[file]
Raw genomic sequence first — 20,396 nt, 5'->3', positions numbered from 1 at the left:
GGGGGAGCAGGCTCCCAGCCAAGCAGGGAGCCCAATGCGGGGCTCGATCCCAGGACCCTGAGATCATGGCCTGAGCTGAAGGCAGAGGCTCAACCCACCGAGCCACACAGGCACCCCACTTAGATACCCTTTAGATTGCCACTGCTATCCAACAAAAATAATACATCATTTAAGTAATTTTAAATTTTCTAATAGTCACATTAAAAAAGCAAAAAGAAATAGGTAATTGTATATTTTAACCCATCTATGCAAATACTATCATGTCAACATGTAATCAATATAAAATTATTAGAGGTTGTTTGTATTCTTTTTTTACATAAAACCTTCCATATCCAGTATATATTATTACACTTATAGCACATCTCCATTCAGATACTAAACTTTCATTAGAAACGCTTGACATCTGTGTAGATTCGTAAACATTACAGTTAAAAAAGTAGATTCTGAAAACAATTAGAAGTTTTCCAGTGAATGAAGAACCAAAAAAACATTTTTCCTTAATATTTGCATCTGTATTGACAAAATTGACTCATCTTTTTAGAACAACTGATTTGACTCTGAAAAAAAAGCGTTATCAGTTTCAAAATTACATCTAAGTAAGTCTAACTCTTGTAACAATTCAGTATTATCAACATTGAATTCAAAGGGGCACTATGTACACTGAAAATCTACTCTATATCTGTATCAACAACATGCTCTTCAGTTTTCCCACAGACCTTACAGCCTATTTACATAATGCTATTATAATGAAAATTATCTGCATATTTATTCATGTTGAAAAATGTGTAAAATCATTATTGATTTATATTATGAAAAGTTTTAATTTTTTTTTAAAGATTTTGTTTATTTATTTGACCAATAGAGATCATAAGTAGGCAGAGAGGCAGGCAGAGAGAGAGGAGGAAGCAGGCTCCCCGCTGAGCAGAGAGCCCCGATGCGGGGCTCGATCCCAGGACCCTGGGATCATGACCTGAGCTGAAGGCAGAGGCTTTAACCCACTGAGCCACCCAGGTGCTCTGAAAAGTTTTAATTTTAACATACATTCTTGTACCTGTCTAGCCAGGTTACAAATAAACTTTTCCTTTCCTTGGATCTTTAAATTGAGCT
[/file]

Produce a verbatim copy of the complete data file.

Raw genomic sequence first — 20,396 nt, 5'->3', positions numbered from 1 at the left:
GGGGGAGCAGGCTCCCAGCCAAGCAGGGAGCCCAATGCGGGGCTCGATCCCAGGACCCTGAGATCATGGCCTGAGCTGAAGGCAGAGGCTCAACCCACCGAGCCACACAGGCACCCCACTTAGATACCCTTTAGATTGCCACTGCTATCCAACAAAAATAATACATCATTTAAGTAATTTTAAATTTTCTAATAGTCACATTAAAAAAGCAAAAAGAAATAGGTAATTGTATATTTTAACCCATCTATGCAAATACTATCATGTCAACATGTAATCAATATAAAATTATTAGAGGTTGTTTGTATTCTTTTTTTACATAAAACCTTCCATATCCAGTATATATTATTACACTTATAGCACATCTCCATTCAGATACTAAACTTTCATTAGAAACGCTTGACATCTGTGTAGATTCGTAAACATTACAGTTAAAAAAGTAGATTCTGAAAACAATTAGAAGTTTTCCAGTGAATGAAGAACCAAAAAAACATTTTTCCTTAATATTTGCATCTGTATTGACAAAATTGACTCATCTTTTTAGAACAACTGATTTGACTCTGAAAAAAAAGCGTTATCAGTTTCAAAATTACATCTAAGTAAGTCTAACTCTTGTAACAATTCAGTATTATCAACATTGAATTCAAAGGGGCACTATGTACACTGAAAATCTACTCTATATCTGTATCAACAACATGCTCTTCAGTTTTCCCACAGACCTTACAGCCTATTTACATAATGCTATTATAATGAAAATTATCTGCATATTTATTCATGTTGAAAAATGTGTAAAATCATTATTGATTTATATTATGAAAAGTTTTAATTTTTTTTTAAAGATTTTGTTTATTTATTTGACCAATAGAGATCATAAGTAGGCAGAGAGGCAGGCAGAGAGAGAGGAGGAAGCAGGCTCCCCGCTGAGCAGAGAGCCCCGATGCGGGGCTCGATCCCAGGACCCTGGGATCATGACCTGAGCTGAAGGCAGAGGCTTTAACCCACTGAGCCACCCAGGTGCTCTGAAAAGTTTTAATTTTAACATACATTCTTGTACCTGTCTAGCCAGGTTACAAATAAACTTTTCCTTTCCTTGGATCTTTAAATTGAGCT